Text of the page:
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Street Theater 

Local activists use Black Friday to stage protest

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While many people were out shopping on Black Friday, about 25 Sonoma County residents staged some street theater at the Santa Rosa Mall to highlight alleged law enforcement brutality, specifically the alleged beatings of 20 inmates at the Sonoma County Adult Detention Center by sheriff deputies in May.

There was an inmate in orange prison garb and three deputies dressed in black with black ski masks, dressed as they were at the jail. Actors representing Sheriff Steve Freitas and District Attorney Jill Ravitch were on hand to deny all the accusations.

An announcer explained the action so shoppers would understand the event. Large signs were held up announcing the reenactment. After the attacks in Paris, the activists did not want to be confused with terrorists at the mall, particularly while wearing the masks. The safety of actors and shoppers was paramount.

The skit was repeated seven times in the mall and a few more times outside. Mall security was informed about the action and accompanied the performers, but did not interfere. Mall security took some flack last year for harassing the parents of Andy Lopez during a protest, and the mall owners subsequently have taken a hands-off approach.

Many shoppers stopped to watch the performances and seemed interested in knowing more. Many snapped up the fliers explaining what happened at the jail. Several people approached the activists to tell of their own experiences at the hands of Sonoma County deputies.

Sheriff Freitas has said that the inmates—locked in individual 6-by-10-foot cells with no access to each other and taken individually from their cells with their hands handcuffed behind their backs— were creating a "coordinated mass disturbance." His office did not explain how this was feasible.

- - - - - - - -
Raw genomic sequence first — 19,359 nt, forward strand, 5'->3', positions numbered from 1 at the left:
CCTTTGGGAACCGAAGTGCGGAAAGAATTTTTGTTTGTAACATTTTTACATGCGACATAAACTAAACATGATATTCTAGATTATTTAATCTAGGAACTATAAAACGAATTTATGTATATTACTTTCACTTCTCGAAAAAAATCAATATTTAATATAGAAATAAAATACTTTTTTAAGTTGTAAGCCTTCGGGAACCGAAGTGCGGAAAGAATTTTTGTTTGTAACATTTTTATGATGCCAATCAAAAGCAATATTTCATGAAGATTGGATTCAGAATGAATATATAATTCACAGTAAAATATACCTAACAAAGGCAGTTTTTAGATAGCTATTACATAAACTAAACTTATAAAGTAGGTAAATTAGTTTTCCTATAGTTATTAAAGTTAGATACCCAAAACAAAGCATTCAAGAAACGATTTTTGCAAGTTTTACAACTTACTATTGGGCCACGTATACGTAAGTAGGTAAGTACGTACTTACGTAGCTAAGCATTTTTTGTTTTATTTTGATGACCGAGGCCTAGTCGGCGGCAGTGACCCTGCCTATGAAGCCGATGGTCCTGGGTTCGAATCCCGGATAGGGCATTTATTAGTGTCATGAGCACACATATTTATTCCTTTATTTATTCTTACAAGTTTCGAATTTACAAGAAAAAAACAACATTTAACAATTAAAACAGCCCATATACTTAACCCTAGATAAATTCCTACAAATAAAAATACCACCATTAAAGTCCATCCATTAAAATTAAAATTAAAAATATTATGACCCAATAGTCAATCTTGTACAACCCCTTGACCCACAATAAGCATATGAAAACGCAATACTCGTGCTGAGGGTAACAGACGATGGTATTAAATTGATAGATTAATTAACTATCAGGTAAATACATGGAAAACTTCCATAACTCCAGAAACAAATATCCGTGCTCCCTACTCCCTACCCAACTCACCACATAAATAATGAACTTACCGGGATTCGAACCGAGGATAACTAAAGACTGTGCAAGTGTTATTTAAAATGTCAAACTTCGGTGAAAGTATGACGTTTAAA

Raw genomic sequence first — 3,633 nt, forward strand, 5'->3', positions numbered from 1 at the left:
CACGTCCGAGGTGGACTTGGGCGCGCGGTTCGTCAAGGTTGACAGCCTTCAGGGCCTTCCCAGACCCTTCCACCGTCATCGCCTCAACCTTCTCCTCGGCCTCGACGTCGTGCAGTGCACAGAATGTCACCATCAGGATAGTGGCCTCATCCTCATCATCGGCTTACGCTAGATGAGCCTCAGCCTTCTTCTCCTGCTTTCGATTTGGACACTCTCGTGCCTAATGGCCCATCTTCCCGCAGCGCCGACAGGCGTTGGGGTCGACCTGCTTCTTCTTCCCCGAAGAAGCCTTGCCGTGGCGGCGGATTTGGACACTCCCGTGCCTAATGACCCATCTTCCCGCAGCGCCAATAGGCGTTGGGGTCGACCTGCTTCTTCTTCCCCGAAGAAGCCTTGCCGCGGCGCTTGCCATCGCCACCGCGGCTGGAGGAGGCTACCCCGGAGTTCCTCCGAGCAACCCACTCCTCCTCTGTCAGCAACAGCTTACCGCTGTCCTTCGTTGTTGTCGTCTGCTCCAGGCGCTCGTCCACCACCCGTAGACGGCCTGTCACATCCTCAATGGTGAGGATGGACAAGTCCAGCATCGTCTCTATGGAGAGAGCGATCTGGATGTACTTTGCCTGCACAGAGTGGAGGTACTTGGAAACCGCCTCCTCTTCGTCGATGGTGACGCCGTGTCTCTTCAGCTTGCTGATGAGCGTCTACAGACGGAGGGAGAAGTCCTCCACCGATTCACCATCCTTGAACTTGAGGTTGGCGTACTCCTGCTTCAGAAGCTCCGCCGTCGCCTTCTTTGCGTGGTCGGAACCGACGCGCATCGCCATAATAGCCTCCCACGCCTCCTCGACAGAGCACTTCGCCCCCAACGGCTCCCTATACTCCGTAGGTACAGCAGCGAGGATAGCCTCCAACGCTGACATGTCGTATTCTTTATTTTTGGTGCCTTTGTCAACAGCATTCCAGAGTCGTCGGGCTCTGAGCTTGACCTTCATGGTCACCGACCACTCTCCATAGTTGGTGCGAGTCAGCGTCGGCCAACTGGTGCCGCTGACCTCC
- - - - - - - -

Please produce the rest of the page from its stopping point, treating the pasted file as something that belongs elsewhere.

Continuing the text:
District Attorney Ravitch does not feel that 20 inmates complaining about abuse warrants investigation. In response to a question at a public meeting, Ravitch said that inmates have every reason to lie. She did not mention that brutal deputies and the sheriff might have good reason to lie as well. She acknowledged that receiving complaints about the sheriff's office and county jail is an almost daily occurrence, and she regularly chooses not to investigate. The sheriff has assured her that everything is just fine.

Susan Lamont is a local peace and social justice activist, writer and artist who retired this year from the Peace & Justice Center of Sonoma County.

Open Mic is a weekly feature in the 'Bohemian.' We welcome your contribution. To have your topical essay of 350 words considered for publication, write openmic@bohemian.com.

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